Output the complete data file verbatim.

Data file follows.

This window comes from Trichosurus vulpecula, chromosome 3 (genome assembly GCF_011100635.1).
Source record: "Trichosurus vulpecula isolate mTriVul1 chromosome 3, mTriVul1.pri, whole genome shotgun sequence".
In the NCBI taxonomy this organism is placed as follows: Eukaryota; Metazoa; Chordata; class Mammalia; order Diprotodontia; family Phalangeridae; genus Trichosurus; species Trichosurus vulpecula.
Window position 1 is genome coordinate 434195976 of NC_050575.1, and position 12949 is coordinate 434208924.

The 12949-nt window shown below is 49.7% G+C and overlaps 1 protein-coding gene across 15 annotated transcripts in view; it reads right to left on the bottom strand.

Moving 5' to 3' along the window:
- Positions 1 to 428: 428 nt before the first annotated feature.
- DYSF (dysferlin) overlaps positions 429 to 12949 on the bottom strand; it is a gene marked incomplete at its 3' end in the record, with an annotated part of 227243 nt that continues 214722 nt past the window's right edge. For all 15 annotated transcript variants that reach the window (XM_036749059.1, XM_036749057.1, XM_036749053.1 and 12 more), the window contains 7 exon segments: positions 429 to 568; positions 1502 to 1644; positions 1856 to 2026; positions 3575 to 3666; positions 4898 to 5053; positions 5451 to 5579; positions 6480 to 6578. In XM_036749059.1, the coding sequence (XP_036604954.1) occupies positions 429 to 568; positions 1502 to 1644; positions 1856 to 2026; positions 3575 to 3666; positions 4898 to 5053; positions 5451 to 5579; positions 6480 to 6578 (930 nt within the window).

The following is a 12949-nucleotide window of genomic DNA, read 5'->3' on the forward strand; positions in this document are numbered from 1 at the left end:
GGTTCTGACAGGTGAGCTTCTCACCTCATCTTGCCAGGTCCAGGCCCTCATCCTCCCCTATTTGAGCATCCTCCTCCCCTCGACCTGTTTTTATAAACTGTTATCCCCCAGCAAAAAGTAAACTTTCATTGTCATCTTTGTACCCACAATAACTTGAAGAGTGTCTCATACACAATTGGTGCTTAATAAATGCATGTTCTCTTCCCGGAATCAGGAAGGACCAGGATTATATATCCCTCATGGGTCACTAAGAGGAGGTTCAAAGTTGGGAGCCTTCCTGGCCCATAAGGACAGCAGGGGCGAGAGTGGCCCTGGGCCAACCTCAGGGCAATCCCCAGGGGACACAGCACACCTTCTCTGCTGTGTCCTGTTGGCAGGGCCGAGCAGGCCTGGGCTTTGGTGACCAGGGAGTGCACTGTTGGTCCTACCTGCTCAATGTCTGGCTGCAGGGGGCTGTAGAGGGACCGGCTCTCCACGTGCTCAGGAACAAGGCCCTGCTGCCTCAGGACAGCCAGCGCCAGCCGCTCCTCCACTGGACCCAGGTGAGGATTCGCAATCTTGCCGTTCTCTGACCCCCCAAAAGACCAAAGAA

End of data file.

This window comes from Trichosurus vulpecula, chromosome 3 (genome assembly GCF_011100635.1).
Source record: "Trichosurus vulpecula isolate mTriVul1 chromosome 3, mTriVul1.pri, whole genome shotgun sequence".
In the NCBI taxonomy this organism is placed as follows: Eukaryota; Metazoa; Chordata; class Mammalia; order Diprotodontia; family Phalangeridae; genus Trichosurus; species Trichosurus vulpecula.
Window position 1 is genome coordinate 434195976 of NC_050575.1, and position 12949 is coordinate 434208924.

The 12949-nt window shown below is 49.7% G+C and overlaps 1 protein-coding gene across 15 annotated transcripts in view; it reads right to left on the bottom strand.

Moving 5' to 3' along the window:
- Positions 1 to 428: 428 nt before the first annotated feature.
- DYSF (dysferlin) overlaps positions 429 to 12949 on the bottom strand; it is a gene marked incomplete at its 3' end in the record, with an annotated part of 227243 nt that continues 214722 nt past the window's right edge. For all 15 annotated transcript variants that reach the window (XM_036749059.1, XM_036749057.1, XM_036749053.1 and 12 more), the window contains 7 exon segments: positions 429 to 568; positions 1502 to 1644; positions 1856 to 2026; positions 3575 to 3666; positions 4898 to 5053; positions 5451 to 5579; positions 6480 to 6578. In XM_036749059.1, the coding sequence (XP_036604954.1) occupies positions 429 to 568; positions 1502 to 1644; positions 1856 to 2026; positions 3575 to 3666; positions 4898 to 5053; positions 5451 to 5579; positions 6480 to 6578 (930 nt within the window).

The following is a 12949-nucleotide window of genomic DNA, read 5'->3' on the forward strand; positions in this document are numbered from 1 at the left end:
GGTTCTGACAGGTGAGCTTCTCACCTCATCTTGCCAGGTCCAGGCCCTCATCCTCCCCTATTTGAGCATCCTCCTCCCCTCGACCTGTTTTTATAAACTGTTATCCCCCAGCAAAAAGTAAACTTTCATTGTCATCTTTGTACCCACAATAACTTGAAGAGTGTCTCATACACAATTGGTGCTTAATAAATGCATGTTCTCTTCCCGGAATCAGGAAGGACCAGGATTATATATCCCTCATGGGTCACTAAGAGGAGGTTCAAAGTTGGGAGCCTTCCTGGCCCATAAGGACAGCAGGGGCGAGAGTGGCCCTGGGCCAACCTCAGGGCAATCCCCAGGGGACACAGCACACCTTCTCTGCTGTGTCCTGTTGGCAGGGCCGAGCAGGCCTGGGCTTTGGTGACCAGGGAGTGCACTGTTGGTCCTACCTGCTCAATGTCTGGCTGCAGGGGGCTGTAGAGGGACCGGCTCTCCACGTGCTCAGGAACAAGGCCCTGCTGCCTCAGGACAGCCAGCGCCAGCCGCTCCTCCACTGGACCCAGGTGAGGATTCGCAATCTTGCCGTTCTCTGACCCCCCAAAAGACCAAAGAA